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Annual Rutgers University Geology Museum Open House


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This past weekend was the 50th annual Rutgers Geology Museum open house, which was an excellent opportunity to attend guest lectures by professionals and also a chance see the museum's collection. The event was very well attended, and in between lectures (the lecture by Dr. Isaiah Nengo on his work with Nyanzapithecus alesi was excellent) seeing the museum was a hurried, crowded affair. The museum building is a tall 19th century structure with many large tall windows, so on this sunny Saturday sun glare on the glass cases was unfortunately a real and unavoidable problem. Nevertheless, I made an effort to get some photos of the museum to share with TFF.

 

The Mastodon is a Salem County NJ find. Particularly exciting for me as a huge fan of Phytosaurs was seeing their specimen of Rutiodon manhattenensis, which despite its specific name was found on the New Jersey side of the Hudson. Yet another example of New York stealing New Jersey's credit! Hidden in a corner (it was packed in there, things crammed into corners to make room for tables) was a skull of Mosasaurus "maxmimus" which I'd have loved to known more about since it was apparently a New Jersey find. Alas, no more info than that. Next to it was a cast of the original find Mosasaurus hoffmanii from the Netherlands, which was neat to see in real scale.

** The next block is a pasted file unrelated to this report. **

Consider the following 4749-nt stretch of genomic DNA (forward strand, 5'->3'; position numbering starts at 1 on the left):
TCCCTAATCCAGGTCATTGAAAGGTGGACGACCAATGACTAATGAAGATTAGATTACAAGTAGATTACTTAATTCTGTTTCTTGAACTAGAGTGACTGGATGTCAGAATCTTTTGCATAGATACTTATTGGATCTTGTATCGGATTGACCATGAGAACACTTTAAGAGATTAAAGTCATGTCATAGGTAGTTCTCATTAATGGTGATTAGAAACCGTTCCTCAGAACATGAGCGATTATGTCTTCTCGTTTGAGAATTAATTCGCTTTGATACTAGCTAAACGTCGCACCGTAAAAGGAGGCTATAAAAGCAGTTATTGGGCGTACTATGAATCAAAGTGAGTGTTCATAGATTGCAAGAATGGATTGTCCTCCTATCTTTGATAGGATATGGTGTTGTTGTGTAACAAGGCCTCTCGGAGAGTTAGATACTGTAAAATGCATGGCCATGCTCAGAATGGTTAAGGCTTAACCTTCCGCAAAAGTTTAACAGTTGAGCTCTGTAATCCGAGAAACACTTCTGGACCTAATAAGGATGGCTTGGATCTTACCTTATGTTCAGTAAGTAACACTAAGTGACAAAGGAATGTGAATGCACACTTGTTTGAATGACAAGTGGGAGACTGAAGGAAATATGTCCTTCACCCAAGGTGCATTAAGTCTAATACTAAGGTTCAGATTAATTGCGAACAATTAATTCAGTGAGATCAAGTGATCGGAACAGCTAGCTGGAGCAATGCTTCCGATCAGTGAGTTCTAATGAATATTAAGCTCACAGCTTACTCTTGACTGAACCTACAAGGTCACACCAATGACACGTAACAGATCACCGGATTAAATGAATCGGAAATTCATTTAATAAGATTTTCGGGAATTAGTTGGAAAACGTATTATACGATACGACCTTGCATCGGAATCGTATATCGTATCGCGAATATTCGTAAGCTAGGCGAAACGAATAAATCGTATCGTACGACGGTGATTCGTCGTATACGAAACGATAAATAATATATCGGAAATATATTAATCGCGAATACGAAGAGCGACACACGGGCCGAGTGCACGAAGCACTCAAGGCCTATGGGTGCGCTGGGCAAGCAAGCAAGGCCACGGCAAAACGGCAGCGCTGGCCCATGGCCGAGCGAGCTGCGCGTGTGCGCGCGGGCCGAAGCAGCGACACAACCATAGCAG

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There were also a large amount of large examples of Placenticeras sp. ammonites, a few from South Dakota and many from New Jersey. As a fan of North American Cretaceous biota Placenticeras is a favorite of mine. These photos don't catch nearly all of that the building had to show, there's a whole upper floor with cases full of rock and fossil specimens from each of New Jersey's notable formations.

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In addition to the lectures and open museum, Rutgers also holds a Mineral Sale on the premises. It's a small affair, two and a half rows of tables and much of the specimens available are familiar, easily had items such as Madagascar ammonites. I did find and purchase one item of interest, though- a dendroidal graptolite with its original Rutgers laboratory card. Always nice to have a little paper trail with the piece!

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Glad you had a good day. 

Seems very interesting. 

Love the dendroid. :)

Thanks for sharing..

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8 hours ago, Wrangellian said:

Nice find! Parson's Pond is a NJ site?

No, actually it's northern Newfoundland. Which I still find interesting as it's not a locality you often find fossils to buy from.

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No, I can't say I have any Nfld fossils! (wish I did)  I wonder how they got that piece?

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